Yesterday I attended the second meeting of the Australian Churches Gambling Task Force. Representatives from about 15 different Australian Churches, including some Heads of Churches and heads of their community services agencies, gathered to finalise the objectives and strategies of the Task Force. There is a strong sense of unity amongst the group recognising that there is a 'once in a generation' opportunity to introduce much needed reform into gambling in this country. The focus of the campaign is to support the legislation being developed by the Government as part of their pre-election agreement with Andrew Wilkie, to legislate to protect problem gamblers from 'high-intensity' electronic gaming machines.

Chair of the Australian Churches Gambling Taskforce, Tim Costello, said mandatory pre commitment for high intensity electronic gaming machines will help problem gamblers who want to help themselves by putting consumer protection measures in place to make poker machine gambling safer. The reforms will mean that consumers can choose how much they are prepared to gamble. The press release indicates that “90,000 problem gamblers losing an average of $21,000 each a year, gambling in Australia is a huge issue and more power needs to be given to the consumer so they can set their loss limits. 600,000 Australians play poker machines on a weekly basis, and around 200,000 of this group are people who have a moderate or severe problem with gambling. Mandatory limits allow people, in a sober moment, to say: ‘I can’t afford another $300 this month.' Each year thousands of children suffer because of the impact of someone’s poker machine gambling, with problem gamblers each affecting at least one child and adversely impacting on 10 others."

“The social costs of problem gambling are high, with relationship breakdown, mental health issues, unemployment, debt and financial hardship, theft and social isolation contributing to costs estimated at $4.7 billion a year,” Rev Costello said.

At least forty per cent of club’s profits come from people addicted to gambling. This explains why the gambling industry has invested so heavily in a fear campaign to oppose reform that would be laughable if it wasn't built so heavily on lies; and if the issue wasn't so serious in terms of damage to problem gamblers and their dependents. I notice that the National Rugby League, which also has an interest in maintaining its revenue on the backs of addicted gamblers, has joined the campaign to discredit and undermine reform.

I hope the Churches and their members, and all members of the community concerned about the social damage caused by these dangerous machines, will contact their local members to express support for these much needed reforms.

Secretarial and infrastructure support is being provided by UnitingCare and soon there will be a website with information and suggestions for action.

Sunday, July 3, 2011

Feasting in Tonga

I'm just back from attending the annual Conference of the Free Wesleyan Church of Tonga. Coming so soon after being with Presbyterians (Church of Scotland) the contrast could not have been greater. In their own distinctive ways, both were great experiences of this diverse community called the one, holy, catholic and apostolic church. The singing of Tongans is well known and its beauty is not exaggerated. The 9 day program included spaces for many choirs to share the fruits of their labours. The Conference concluded with a 5 1/2 hour session including 6 seeches and 12 choir presentations. The climax of that session involved all of the choirs and the rest of the gathering (2000 people) giving an unaccompanied rendition of the Hallelujah chorus! The other remarkable feature of the Conference was that the program is punctuated by great feasts, twice a day, provided by various  communities within the Church. Sit down banquets for 2000 people. At one level it seemed excessive but I was assured that the communities regard it is a real gift to be able to provide such hospitality.Various attempts over the years to reduce these have met firm resistance from those who provide them!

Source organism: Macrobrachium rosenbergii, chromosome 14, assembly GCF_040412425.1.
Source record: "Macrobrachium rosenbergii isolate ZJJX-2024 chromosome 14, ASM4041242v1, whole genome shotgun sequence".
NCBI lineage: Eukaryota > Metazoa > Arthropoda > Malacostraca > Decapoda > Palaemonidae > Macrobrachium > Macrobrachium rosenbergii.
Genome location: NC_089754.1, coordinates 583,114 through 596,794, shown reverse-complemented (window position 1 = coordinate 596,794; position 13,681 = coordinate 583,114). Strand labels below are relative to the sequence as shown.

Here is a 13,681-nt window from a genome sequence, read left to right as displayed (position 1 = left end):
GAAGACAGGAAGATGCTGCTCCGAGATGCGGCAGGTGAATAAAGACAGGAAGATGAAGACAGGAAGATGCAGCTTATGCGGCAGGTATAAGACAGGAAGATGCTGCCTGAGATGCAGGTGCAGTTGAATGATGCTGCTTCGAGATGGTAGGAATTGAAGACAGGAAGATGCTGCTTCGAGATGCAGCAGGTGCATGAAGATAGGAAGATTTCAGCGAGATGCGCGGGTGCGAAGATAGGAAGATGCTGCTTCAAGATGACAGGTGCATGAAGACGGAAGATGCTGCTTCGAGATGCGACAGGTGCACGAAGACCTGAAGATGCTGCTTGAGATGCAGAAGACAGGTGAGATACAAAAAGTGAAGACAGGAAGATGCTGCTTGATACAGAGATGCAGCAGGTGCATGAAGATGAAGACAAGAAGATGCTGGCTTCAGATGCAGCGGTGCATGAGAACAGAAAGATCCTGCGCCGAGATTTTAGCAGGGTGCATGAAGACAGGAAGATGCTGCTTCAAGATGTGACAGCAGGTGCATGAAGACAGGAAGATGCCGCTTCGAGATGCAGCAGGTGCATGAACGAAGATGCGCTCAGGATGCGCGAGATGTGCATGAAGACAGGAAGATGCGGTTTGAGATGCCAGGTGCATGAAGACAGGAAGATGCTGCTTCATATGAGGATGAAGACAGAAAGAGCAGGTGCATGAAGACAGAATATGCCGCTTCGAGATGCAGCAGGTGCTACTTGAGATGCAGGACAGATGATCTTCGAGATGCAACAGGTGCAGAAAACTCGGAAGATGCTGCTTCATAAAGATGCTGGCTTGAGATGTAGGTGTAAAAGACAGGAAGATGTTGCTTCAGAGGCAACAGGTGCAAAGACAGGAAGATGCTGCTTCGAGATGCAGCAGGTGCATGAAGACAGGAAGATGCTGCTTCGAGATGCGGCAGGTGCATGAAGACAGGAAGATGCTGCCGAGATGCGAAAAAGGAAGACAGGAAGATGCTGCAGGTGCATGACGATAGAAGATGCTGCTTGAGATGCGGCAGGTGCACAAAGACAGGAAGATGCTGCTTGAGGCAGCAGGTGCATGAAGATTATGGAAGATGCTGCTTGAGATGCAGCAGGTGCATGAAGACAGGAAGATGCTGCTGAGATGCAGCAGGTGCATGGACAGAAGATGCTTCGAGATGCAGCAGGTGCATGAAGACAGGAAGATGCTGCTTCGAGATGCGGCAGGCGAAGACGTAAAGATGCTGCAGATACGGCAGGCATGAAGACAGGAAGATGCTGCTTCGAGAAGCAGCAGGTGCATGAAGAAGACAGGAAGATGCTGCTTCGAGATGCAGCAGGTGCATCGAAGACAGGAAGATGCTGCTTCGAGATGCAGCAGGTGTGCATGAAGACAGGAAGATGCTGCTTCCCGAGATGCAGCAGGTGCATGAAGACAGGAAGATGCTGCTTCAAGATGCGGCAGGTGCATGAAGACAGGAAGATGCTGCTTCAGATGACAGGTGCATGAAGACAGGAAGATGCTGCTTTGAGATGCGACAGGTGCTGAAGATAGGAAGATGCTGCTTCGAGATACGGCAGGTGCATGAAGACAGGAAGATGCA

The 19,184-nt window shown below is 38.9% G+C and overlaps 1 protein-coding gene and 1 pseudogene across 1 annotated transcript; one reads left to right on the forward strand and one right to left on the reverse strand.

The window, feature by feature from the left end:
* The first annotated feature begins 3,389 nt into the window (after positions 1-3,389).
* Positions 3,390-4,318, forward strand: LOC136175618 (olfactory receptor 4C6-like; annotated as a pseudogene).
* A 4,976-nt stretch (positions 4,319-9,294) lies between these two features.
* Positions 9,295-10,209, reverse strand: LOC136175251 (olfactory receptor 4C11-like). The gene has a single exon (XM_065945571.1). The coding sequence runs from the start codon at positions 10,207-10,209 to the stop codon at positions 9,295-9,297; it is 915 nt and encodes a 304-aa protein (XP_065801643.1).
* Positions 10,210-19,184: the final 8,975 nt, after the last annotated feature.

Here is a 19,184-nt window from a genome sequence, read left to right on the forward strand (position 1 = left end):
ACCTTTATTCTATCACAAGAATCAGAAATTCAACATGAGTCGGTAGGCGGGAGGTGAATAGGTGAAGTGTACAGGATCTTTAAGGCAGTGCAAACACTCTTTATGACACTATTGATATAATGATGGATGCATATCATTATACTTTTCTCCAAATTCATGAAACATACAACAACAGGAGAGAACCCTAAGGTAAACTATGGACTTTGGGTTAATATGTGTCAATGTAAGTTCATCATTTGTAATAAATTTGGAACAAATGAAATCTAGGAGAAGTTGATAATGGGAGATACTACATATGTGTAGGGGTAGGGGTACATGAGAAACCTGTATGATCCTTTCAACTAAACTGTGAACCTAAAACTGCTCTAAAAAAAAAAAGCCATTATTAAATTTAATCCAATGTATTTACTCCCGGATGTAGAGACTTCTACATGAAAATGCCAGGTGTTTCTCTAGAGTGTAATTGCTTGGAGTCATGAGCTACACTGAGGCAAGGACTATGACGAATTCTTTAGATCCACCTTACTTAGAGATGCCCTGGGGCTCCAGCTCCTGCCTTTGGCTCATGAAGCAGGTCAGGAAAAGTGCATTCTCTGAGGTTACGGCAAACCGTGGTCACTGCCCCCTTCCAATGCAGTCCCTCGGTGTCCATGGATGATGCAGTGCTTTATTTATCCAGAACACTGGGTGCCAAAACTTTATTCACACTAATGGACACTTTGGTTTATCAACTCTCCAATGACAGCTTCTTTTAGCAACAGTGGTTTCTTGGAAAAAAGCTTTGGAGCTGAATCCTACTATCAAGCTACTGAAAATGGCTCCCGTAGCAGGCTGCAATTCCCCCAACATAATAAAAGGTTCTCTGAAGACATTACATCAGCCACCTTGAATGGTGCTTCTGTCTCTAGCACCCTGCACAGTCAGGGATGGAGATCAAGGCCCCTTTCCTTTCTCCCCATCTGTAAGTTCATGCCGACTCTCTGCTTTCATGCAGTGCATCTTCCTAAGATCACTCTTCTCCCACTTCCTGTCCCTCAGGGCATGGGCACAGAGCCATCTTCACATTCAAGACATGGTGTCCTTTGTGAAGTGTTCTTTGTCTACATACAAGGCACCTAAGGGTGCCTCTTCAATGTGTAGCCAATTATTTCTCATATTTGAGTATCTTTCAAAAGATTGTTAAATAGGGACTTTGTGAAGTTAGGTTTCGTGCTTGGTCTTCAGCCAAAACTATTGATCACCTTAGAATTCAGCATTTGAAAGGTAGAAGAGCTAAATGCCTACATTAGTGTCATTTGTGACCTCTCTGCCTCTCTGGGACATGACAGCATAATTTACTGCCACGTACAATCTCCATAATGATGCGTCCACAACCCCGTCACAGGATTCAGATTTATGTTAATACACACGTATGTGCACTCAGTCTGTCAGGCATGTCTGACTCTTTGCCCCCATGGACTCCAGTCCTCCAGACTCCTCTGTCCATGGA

This is the largest church in Tonga by a stretch but if the recent appearance of many new Mormon churches is any indication the balance may be shifting. Parts of the Conference were live telecast on TV and radio including the election of the President (front page headlines the next day in the newspaper), the coming year's placement of Ministers, the Queen's address and the ordination service.

There was a big emphasis on fundraising. One day was given over to mark the 145th anniversary of Tupou College for which over $1million had been raised in a special effort campaign. The choir night on the Saturday raised over $100K using the confronting method of sticking money onto the dancers skin. I danced myself, with the Australian contingent, but don't think my moves raised much money!

The Uniting Church in Australia has many Tongan members who come from this church and contine to stay closely connected. We are receiving increasing leadership from ourTongan members and Ministers and currently 5 of our mission volunteers work with the Free Wesleyan Church of Tonga. It's a very important relationship - hope I can get there again next year.

In the meantime I need to work on a few more dance moves and practice the tenor line in the Hallelujah chorus - I reckon it will be as close as I ever get to singing in the heavenly choir.